Armored vans, private computer servers for security video, multiple accountants and dealing strictly in cash may be some maneuvers for marijuana businesses trying to operate legally.
Although the business has been legalized, the regulations finalized and license applications opened, many particulars of how businesses will operate day-to-day remain up in the air. The dissonance between federal and state laws on the legality of marijuana may force entrepreneurs to take some creative work-arounds to run a business.
For instance, marijuana business owners are subject to taxes, but they cannot pay them online. They will have to drive to Anchorage often to pay their taxes directly to the IRS in cash, but who wants to drive to Anchorage often with thousands of dollars in cash in their plain truck?
Thus, the idea for the armored van came forward. At a combined town hall meeting and cannabis “job fair” event held Thursday at Kenai’s Challenger Center, Red Run Cannabis Company co-founder Eric Derleth explained the idea to the 100-plus attendees.
“To make this a successful industry, we’re all going to have to work together,” Derleth said.
Derleth walked through the regulations with the crowd, repeatedly saying that he was both surprised and pleased with the turnout. Copies of the handouts were rare, and participants knotted around tables to peer over the packets and the “Employee Applications” that were available as a template for any marijuana business seeking employees.
License applications opened for marijuana businesses on Feb. 24. Several in the room said they have already applied or are planning to do so. Derleth walked through the basics of an application, saying it was not as hard to finish as some might expect, but the particulars may be difficult.
One obstacle may be the tax code. Marijuana businesses are weighed down by part of the tax code called Section 280E, which prohibits any business trafficking in an illegal substance from deducting its expenses, such as salaries and utilities.
On top of that, to sell any marijuana product, every cultivator has to have his or her product tested and approved by a state-licensed testing facility. Derleth said he had not yet heard any plans for a testing facility to come to the Kenai Peninsula, which would mean all cultivators would have to transport the product up to Anchorage or the Mat-Su Valley for testing.
Finding an accountant to process taxes and help with business financials could be tricky. Contracting an alarm company to set up the required security may not be possible yet because some companies may not want to take the risk of ensuring the security of a business that is selling a federally illegal product.
In addition to the alarms, all cannabis establishments have to keep high-definition security cameras running essentially all the time and store them for a minimum for 40 days, which would total a massive amount of computer storage space. With Internet service in Alaska being as limited as it is, Derleth suggested cannabis entrepreneurs purchase their own servers to store the required video footage.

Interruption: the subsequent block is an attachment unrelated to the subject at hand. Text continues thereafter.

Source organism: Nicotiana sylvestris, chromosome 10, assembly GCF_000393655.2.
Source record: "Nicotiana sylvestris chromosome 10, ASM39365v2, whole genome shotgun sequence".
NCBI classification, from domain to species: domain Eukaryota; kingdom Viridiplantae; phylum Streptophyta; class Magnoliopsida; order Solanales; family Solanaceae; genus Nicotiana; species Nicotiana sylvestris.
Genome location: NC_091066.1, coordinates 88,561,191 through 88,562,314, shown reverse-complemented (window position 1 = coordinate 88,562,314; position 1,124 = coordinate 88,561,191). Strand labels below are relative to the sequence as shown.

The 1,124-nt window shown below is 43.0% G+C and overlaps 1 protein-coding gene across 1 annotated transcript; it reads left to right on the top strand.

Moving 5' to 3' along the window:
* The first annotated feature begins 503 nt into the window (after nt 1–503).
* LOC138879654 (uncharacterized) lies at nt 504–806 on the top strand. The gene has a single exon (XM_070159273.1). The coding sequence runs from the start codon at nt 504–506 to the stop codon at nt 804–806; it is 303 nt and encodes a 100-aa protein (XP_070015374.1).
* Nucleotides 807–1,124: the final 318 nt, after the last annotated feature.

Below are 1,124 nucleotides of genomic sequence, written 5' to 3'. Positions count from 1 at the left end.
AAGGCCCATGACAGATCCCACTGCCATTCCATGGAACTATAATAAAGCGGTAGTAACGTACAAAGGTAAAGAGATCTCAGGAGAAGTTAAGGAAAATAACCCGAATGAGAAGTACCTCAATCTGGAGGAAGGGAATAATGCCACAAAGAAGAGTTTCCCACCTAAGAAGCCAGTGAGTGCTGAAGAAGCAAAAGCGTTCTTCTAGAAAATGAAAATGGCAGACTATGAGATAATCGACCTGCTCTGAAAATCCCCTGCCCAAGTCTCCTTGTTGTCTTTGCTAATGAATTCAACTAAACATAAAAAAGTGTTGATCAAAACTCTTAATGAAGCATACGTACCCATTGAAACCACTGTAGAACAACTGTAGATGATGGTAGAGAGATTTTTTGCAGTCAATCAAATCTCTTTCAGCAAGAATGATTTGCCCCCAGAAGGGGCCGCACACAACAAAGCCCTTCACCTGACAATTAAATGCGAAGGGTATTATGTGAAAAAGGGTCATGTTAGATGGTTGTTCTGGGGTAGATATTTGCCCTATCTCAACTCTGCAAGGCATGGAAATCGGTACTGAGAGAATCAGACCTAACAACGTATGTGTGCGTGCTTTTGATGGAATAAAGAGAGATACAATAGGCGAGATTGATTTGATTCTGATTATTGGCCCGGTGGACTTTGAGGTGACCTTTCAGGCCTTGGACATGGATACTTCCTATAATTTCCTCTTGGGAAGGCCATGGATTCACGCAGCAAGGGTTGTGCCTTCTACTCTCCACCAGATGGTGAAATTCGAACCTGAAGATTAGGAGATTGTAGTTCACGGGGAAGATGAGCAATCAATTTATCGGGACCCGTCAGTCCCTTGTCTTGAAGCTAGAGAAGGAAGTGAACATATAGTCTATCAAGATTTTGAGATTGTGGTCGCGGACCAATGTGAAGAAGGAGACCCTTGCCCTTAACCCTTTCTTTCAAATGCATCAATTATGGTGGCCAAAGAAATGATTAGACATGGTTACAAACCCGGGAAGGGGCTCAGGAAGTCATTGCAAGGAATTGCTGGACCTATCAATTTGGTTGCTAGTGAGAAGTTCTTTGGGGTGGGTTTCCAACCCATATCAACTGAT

“For those of you who think you’re just going to upload it to the cloud, you are not going to be able to upload ten cameras running in HD up into a cloud,” Derleth said. “You’re going to have to store it on-site, and then you’re going to have to lock all that down … it just goes on and on.”
Every employee and business owner will be required to have a marijuana handling license. The final requirements for the certification are expected to be complete by April 28, and then all interested parties will have to obtain a Marijuana Handler Certification from a state-accredited teacher.
Dollynda Phelps, a Nikiski resident who plans to operate a cultivating facility, said she has submitted curriculum material to the state and plans to teach classes for handler certification on the peninsula. The fee for the course has yet to be determined, but the fee for the card is $50.
Many of the attendees were simply “curious.” Others came to learn more about the particulars of a type of marijuana license, and still others came to hawk wares for an associated industry, such as glassware or fingerprinting for background checks.
Stonewall Dean, a glassblower in Kenai, handed out grab bags with his resume, business information and a hand-blown glass pipe to boot.
“Ideally, I’d like to see a glasswork revolution in Alaska,” Dean said. “Eugene, Oregon has kind of been the center of that.”
Sierra Glonek, a Kenai resident, said she was interested in working in the retail side of the business. Legitimizing the industry and making people more comfortable with the idea of cannabis, particularly its medical uses, is attractive to her, she said. The way cannabis entrepreneurs portray themselves will be important for the future of the industry, she said.
“People are expecting to see Cheech and Chong,” Glonek said. “How (the business) is presented definitely makes a difference.”
Throughout the presentation, Derleth repeated a hard-and-fast point: responsibility.
“You’ve got to be ultra-responsible and realize everybody’s watching us,” Derleth said to the crowd. “In 46 other states, they still put people in cages for this. We take that very seriously. We owe it to all of them to get it legalized in other parts of the U.S.”